And you’re not paying attention.

At its core, Gaycation involves the perpetual restaging of an imperial fantasy that constructs (gay) tourism as an adventure into uncharted territories rife with exotic seductions. In the first episode of her “exploration,” Ellen travels to Japan where she and Ian adamantly search for “LGBT” subjects who properly narrate their lives according to a Western identity politics that privileges “coming out” (the more rainbow flags the better!) and legislative measures, namely gay marriage, as the dominant barometers of social progress. 

Alternatively, subjects who do not speak sexuality, who refuse sexuality, or whose sexual practices fall outside the terms mandated by Western paradigms, are promptly dismissed and degraded.

Take, for instance, the show’s treatment of Hata and Renge, two women Ellen and Ian meet on their journey through Japan. Hata and Renge are identified as “superfans” of yaoi, or Boy’s Love (BL), a genre of Japanese anime that specifically focuses on homoerotic relationships between male characters. What Ellen and Ian find most compelling about yaoi, though, is that it’s a field of manga predominantly written by female authors for female readers. 

Upon haphazardly scrolling through the pages of a yaoi text, Ellen’s voiceover chimes in: “We want to figure out why these straight women are getting so worked up reading about young gay men.” 

To be clear, Hata and Renge never self-identify as “straight,” that term is externally placed on them by Ellen and Yuki Keiser, a Japanese writer who briefly accompanies the two Americans. In fact, the only term Hata and Renge use to describe themselves is fujoshi which translates to “Rotten Women.”

The name is intentionally pejorative, intended to discipline and chastise women for indulging in collective fantasies of homoerotic, non-reproductive sex. And yet, fujoshi, as a reclaimed social category, actually enables new modes of collective belonging among Japanese women; new partnerships cultivated around a shared sense of sexual difference and, even more strikingly, of political dissent.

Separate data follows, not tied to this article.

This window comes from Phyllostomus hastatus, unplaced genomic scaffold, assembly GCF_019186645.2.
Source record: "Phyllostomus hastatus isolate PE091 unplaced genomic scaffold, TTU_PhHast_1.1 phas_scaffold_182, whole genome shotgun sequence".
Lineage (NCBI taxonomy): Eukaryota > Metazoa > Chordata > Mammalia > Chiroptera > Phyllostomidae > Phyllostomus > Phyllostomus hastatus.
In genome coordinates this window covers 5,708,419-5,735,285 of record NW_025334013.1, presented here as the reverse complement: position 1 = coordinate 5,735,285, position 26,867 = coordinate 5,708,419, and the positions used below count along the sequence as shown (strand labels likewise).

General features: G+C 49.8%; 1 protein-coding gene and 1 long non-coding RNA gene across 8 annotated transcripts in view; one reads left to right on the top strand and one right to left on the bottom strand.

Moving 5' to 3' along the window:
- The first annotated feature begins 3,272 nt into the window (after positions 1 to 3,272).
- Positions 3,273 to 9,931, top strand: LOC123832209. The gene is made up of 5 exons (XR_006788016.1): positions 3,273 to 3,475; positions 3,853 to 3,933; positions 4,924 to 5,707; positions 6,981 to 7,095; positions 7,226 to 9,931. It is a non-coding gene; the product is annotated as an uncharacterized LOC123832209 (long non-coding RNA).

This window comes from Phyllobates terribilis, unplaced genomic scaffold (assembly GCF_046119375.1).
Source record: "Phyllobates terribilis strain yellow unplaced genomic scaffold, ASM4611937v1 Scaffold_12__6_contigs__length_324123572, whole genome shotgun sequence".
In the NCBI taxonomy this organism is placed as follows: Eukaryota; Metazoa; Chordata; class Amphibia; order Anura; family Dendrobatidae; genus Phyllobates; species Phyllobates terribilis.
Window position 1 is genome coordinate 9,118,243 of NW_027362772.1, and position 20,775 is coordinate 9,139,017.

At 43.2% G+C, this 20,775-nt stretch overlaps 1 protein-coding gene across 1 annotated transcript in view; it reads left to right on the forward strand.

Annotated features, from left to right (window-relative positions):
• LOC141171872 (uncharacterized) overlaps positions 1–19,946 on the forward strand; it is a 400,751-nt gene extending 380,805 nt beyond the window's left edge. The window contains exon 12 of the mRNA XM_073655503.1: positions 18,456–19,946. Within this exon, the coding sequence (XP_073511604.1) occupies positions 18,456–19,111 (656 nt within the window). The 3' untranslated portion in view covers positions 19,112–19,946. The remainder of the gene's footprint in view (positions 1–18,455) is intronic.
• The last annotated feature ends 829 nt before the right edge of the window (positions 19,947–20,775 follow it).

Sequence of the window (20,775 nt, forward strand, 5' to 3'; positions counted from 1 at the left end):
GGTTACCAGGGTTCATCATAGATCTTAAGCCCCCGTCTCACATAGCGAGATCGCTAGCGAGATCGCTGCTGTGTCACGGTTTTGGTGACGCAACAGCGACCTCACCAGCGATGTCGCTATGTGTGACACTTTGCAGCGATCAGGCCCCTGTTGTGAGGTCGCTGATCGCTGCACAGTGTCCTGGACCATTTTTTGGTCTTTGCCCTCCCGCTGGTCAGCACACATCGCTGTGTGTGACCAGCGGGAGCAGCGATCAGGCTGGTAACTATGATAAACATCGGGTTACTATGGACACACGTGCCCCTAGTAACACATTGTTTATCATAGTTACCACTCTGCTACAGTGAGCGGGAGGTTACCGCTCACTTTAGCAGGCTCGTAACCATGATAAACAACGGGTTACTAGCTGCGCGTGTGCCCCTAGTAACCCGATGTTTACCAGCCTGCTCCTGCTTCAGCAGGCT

Renge explains: “Since it’s illegal, gay love is in a sense taboo. We Rotten Women recognize that homosexuality exists and it is beautiful.” Here, the Rotten Women not only consciously position themselves as an organized movement in defiance of the state, but also a sexual subculture that offers alternative forms of love and affection.

Hata and Renge escort Ellen and Ian to a karaoke bar to listen to an audio recording of a yaoi sex scene. As sucking and thumping noises fill the space, Hata and Renge scream in pleasure—at one point exclaiming, “Isn’t it graphic? It’s a great scene.” 

When Ian asks the women what they “hope to experience” by listening to BL, Hata explains: “We want to feel embarrassed listening to these boys do things. Almost as if we just happen to come across it”—Renge acts out Hata’s words, pretending to accidentally stumble upon the illicit engagement. Hata follows along, pretending to be the caught object. The two women shout “Ah!” in unison.